I take a wander through the paddock and bump into Damon Hill who is in Shanghai on double duty: Sky TV punditry and demonstrate the Lotus 49 his father Graham drove to the 1968 title. Damon had circulated with the red and white car yesterday, but I missed his laps through being otherwise occupied. The 49 was the car when I first fell in love with F1, and it buzzes my senses to this day.
Damon and I exchange banter about whether this actually is the 1,000th F1 grand prix – he’d responded to tweets of mine on the topic – and while chatting I’m reminded of comments he made after testing a Grand Prix Masters car fitted with an updated version of the same Cosworth Ford V8 in 2006, in company with Emerson Fittipaldi – who had raced against Graham.
At the time I’d asked Damon about the experience. “It’s about the closest I have come to racing against my father…” , he said somewhat wistfully. Two-times champion Graham had, of course, died tragically in an aircraft accident in 1975, about ten years before Damon entered the family business.
Final practice is red-flagged due to Alexander Albon’s huge crash after the Toro Rosso driver fish-tailed out of the final turn on a fast lap, the subsequent tank-slappers slamming him into a barrier. Fortunately Albon is only shaken, which bears testimony to the enormous strength of modern F1 cars. I decide to attend his post-qualifying media session to see if his cheery disposition is still intact along with the rest of him.
Advert | Become a RaceFans supporter and
A wander about, then lunch at Mercedes – Caesar salad and shredded tuna, followed fruit salad with caramel mousse – in company with Charli, an executive with Petronas’s PR agency, before heading for the media centre and qualifying.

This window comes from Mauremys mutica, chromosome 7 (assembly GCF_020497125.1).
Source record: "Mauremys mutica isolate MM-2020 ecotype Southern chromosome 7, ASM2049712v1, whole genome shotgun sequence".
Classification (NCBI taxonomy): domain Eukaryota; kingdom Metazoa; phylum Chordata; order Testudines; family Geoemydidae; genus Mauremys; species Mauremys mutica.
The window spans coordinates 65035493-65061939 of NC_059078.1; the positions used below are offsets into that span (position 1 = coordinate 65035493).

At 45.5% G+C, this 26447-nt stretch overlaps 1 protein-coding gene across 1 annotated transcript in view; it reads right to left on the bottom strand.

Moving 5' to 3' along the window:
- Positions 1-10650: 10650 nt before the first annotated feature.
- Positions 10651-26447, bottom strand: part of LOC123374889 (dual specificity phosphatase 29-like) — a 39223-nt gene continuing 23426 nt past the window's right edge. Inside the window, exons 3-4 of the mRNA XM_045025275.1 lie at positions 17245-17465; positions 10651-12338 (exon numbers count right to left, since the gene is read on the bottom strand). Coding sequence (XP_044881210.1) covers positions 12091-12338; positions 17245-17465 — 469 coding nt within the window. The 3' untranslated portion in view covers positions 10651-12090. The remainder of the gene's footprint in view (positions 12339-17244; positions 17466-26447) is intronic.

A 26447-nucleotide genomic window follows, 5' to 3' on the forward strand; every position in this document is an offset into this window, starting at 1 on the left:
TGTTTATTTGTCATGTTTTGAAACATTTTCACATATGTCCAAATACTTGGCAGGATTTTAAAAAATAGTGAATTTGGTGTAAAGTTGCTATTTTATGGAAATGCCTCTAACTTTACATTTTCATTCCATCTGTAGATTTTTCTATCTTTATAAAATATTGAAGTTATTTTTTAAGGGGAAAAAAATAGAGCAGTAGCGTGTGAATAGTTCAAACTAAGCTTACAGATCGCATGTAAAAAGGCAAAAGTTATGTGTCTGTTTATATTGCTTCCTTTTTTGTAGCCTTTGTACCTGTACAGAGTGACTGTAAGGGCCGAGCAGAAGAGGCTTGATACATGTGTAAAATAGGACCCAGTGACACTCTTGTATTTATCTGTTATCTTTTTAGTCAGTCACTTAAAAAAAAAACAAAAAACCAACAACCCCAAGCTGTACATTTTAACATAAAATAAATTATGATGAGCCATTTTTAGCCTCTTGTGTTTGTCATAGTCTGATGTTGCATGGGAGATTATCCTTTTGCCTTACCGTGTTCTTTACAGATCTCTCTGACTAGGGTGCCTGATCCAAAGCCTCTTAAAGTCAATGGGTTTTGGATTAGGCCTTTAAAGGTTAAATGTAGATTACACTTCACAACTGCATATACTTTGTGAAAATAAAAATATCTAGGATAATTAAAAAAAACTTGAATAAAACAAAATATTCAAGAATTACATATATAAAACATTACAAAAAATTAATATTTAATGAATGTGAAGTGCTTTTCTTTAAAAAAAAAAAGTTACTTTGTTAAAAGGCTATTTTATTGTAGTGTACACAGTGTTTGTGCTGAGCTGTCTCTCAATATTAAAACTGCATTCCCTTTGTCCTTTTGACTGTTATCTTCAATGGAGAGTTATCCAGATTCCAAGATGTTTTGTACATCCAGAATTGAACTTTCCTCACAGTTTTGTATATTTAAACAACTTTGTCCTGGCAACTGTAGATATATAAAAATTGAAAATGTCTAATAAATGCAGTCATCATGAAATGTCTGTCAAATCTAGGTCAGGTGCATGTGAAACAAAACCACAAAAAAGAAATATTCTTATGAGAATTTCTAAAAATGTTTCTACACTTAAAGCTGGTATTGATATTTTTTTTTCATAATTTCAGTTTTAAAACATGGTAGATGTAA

Qualifying done, I head for Toro Rosso and Albon, who had to miss qualifying after destroying his survival cell and will start from the pit lane. He’s chatting to team boss Franz Tost, but ambles across with a spring in his step, then takes a seat. I marvel at his matter-of-fact manner, discussing his hefty hit without a tremble:
OK. Not too bad.
Fine. No, not at all. I’ve had bigger crashes.
DR: It was a while before you extracted, were you disorientated?
Not really, [I was] just doing the standard procedures.
Was that your biggest so far?
No, I’ve had a lot worse.
You’ve had a bigger one?
Oh yeah. A lot bigger.
My first ever race I think was my worst one. Double backflip…
DR: And you came back for more?
This sort of stuff makes these guys heroes – not the namby-pamby arguments about ‘gentlemen agreements’ over who may overtake whom before beginning a flying lap…
The following sessions are done in a flash: The Red Bull (Max Verstappen having cooled after his radio rant in qualifying) McLaren’s Meet The Team, the Williams duo and Guenther Steiner.
While at Williams I’d hope to catch Patrick Head, the team’s now-retired technical director who created a string of title-winning cars and has returned to the struggling teams as consultant. I’m told he’s in the garage, and been there all day…
Go ad-free for just £1 per month
All stuff sent and duties done it’s time to find a cab – we haggle for a local ‘Uber’- miraculously the price is 20 yuan down on yesterday’s 120 for the three of us. Once back at the hotel my snapper friends and I decide it’s time to sample genuine Chinese fare, and head for a local eaterie they’d previously patronised.
The menu consists of illuminated photographs on a wall, and we order sesame chicken, a fiery beef dish and spicy vegetable: cheap at well under ten quid a head including drinks, but, above all, mega tasty.
Back in the hotel in time to write this up before packing in readiness for early check-out and race day in China.
Advert | Become a RaceFans supporter and
2019 Chinese Grand Prix
- Vettel explains “we had it” radio message in China
- China tech review: Haas’s front wing failure, McLaren’s low-drag aero and more
- Top ten pictures from the 2019 Chinese Grand Prix
- 2019 Chinese Grand Prix Star Performers
- Hamilton cruises to sixth China win as Ferrari tactics backfire